The examples of the most successful startups in the field prove it right: The UK SMEs’ InsurTech Simply Business, acquired $490m by Travelers Insurance (at a price equivalent to 50x its operating income!), has a huge customer care physical center.
Are SMEs underserved by incumbent insurers?
As we said in the intro, there is the general feeling that SMEs have not been considered for a long time as a top priority for Insurers, a “scattered market of small customers” (BCG Report), often handled through intermediary and brokers.
But does it mean in reality that SMEs find themselves underserved by traditional players on the market?
- We found that most SMEs trust their insurer or their broker and that they value a lot this brand image when choosing a commercial insurance policy. This brand image & trust is a barrier to the full online automation of selling insurance products by not-know players! It seems important for new entrants to build partnerships with incumbents to generate trust.
- Insurers today are interested in this segment: it’s interesting to point out that SMEs account for more than one-third of all commercial insurance premiums, with a market size larger than $1Tn worldwide, and that traditional Insurers are now launching initiatives to better serve this market!
In Spain for example, Zurich Insurance partnered with CoverWallet in Q2 2018 to launch a new platform called ZurichEmpresas to target micro-enterprises & startups. One year after the launch, this platform is responsible for 20% of Zurich’s new business for SMEs.
To conclude on this point, maybe it’s worth noticing again that Insurers are trying to better serve the SMEs, and they still generate trust, which is a big advantage for them, even if as we’ve seen in the beginning there is a still a big part of the market that is not well equipped.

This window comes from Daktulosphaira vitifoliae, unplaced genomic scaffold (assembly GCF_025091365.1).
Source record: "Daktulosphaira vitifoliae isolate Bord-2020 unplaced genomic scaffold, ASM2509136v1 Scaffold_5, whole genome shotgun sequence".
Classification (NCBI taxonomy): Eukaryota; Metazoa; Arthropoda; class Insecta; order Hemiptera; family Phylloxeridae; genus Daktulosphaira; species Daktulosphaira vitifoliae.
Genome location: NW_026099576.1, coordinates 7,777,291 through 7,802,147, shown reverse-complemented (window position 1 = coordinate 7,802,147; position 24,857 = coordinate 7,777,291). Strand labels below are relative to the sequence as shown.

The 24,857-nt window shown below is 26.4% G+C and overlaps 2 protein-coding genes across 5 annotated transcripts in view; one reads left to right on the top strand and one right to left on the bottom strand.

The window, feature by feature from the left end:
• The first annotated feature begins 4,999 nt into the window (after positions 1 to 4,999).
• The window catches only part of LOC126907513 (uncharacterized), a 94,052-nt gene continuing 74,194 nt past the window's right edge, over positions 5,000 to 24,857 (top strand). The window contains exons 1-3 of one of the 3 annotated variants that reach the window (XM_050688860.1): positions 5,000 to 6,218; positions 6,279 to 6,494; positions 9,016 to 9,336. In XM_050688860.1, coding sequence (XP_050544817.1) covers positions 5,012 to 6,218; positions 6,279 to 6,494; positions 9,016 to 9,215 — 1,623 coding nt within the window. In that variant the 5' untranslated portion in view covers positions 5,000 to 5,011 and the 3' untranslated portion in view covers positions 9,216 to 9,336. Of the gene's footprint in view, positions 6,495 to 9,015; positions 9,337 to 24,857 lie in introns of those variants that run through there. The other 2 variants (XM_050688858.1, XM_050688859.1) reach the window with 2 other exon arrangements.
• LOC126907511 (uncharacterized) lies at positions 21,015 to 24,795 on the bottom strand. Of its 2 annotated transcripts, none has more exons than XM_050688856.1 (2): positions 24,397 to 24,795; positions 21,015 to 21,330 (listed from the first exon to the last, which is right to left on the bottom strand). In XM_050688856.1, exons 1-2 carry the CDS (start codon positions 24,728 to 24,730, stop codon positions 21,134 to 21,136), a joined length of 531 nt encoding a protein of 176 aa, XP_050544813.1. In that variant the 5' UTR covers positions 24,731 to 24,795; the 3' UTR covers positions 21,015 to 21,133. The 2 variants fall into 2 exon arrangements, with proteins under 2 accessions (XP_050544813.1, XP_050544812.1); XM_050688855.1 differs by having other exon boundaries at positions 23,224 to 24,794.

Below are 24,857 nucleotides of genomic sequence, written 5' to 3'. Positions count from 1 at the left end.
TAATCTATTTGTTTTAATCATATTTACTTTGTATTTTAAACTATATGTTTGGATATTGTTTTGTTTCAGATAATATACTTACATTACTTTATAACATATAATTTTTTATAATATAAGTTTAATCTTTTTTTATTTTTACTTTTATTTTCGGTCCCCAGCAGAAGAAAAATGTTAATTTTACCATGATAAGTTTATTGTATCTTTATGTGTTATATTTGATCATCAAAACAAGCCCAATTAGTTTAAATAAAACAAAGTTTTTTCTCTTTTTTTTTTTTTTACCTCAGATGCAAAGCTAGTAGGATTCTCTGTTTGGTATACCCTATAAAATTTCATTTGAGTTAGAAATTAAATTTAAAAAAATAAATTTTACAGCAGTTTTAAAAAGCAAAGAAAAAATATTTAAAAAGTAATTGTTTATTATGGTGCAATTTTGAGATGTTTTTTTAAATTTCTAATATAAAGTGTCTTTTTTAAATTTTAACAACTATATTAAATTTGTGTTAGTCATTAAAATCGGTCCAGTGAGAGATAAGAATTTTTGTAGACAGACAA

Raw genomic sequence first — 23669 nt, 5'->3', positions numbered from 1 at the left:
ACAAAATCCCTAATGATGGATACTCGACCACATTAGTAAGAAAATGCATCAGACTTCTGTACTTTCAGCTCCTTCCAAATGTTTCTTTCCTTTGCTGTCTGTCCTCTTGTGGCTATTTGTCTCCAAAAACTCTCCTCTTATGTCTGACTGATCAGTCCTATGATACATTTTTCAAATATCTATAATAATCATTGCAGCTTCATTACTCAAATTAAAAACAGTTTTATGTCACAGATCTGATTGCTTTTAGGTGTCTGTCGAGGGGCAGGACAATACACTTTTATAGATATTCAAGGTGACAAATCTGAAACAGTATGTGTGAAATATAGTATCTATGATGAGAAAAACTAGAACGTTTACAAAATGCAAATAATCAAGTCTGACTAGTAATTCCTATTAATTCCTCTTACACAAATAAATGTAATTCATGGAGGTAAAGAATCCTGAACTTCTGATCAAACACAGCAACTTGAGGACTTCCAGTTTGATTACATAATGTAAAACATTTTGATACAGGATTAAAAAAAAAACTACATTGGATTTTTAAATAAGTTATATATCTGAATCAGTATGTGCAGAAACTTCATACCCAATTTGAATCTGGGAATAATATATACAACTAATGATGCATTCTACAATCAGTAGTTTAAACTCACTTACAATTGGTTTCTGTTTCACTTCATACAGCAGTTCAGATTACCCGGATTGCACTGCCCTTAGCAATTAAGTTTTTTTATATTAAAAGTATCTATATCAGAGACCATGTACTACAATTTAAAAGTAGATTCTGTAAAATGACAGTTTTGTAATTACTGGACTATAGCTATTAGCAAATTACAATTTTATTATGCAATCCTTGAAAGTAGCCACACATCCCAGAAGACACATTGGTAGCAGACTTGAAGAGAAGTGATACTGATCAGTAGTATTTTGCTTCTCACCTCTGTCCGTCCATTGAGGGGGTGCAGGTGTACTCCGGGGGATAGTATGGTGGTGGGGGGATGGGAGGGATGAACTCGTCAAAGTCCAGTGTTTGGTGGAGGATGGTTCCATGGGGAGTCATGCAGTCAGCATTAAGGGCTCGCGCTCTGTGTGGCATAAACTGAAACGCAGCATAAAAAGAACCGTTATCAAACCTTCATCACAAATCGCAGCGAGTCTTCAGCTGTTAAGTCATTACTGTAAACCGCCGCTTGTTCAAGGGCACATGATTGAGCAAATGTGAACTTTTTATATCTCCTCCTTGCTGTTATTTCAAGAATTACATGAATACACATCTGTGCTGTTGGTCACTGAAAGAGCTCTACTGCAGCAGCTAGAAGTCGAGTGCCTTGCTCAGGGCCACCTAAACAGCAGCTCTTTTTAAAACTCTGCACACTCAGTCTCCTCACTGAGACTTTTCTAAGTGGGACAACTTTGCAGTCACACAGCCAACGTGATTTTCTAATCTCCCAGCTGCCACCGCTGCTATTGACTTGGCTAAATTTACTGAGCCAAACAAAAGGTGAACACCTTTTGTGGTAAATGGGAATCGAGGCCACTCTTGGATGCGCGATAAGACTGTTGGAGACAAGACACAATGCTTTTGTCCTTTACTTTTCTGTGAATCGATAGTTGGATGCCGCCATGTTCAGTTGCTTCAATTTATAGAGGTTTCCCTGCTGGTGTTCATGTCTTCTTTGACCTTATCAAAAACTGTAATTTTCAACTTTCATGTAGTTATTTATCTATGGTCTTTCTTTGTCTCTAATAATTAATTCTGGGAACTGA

Are US-based InsurTech startups role models ?
Next Insurance, CoverWallet, Embroker…
As usual, the US has much more advanced startups in the field than we do in Europe! Could their model be reproduced, or at least, what are the takeaways from their success?
Let’s deep dive a bit on Next Insurance’s case, which we found insightful:
- Launched in 2016, the unicorn has raised to date more than $381m — with a last round of $250m led by Munich Re.
- It’s a (recently) full-stack insurer for SMEs in the US, with simple products that can be instantly bought 100% online at an affordable price, and 100% tailored. Next Insurance obtained its insurer license in May 2018. Its value proposition reflects perfectly the needs of the SMEs regarding insurance!
- What’s highly interesting is first its customer targets: Next Insurance focuses mainly on 1 to 10 FTEs companies, being able to sell tailored policies to 1,000+ different professions. It accounted for 40,000 clients in 2018, with an average GWP per client of $1,100 per year. It seems with this example and many other ones that it’s easier to sell to companies with FTEs under 10 people, but that average premium per client increases on some non-digitized professions (with premises mostly).
- Regarding Distribution, Next Insurance is also a really interesting example: It started as a Direct to Consumer player, but added in 2018 tools for external agents to distribute its products — highlighting in its discourse that SMEs valued “in-person relationships”!
Even though Uk and Us markets are quite digitized, in other markets such as France, Italy, Spain and Germany, the distribution channels are still mainly F2F.
Mapping of some European players
Last but not least, we mapped some European InsurTech players focusing on SMEs. Our way to differentiate them has been by clients type, and also by their distribution! The indirect distribution matches in most cases with the maturity of the companies, don’t you think?
Don’t hesitate to reach out to us if we missed one > firstname.lastname@example.org
To conclude, we’d like to highlight some of our understandings of this market, that would require further investigation:
- Distribution is a key success factor regarding Insurance for SMEs: As a startup, you have to find the right balance between offering real customer support, automating your purchasing process, while probably building some partnerships to reach small but numerous customers!
- Generating trust is essential in this market: if some SMEs are ready for some digitalization, the human touch will remain a major component of what they are looking for!
- Within SMEs, it’s highly different to serve digital-native solo-entrepreneurs versus non-digitized SMEs: Distribution, business model and brand image shouldn’t be similar.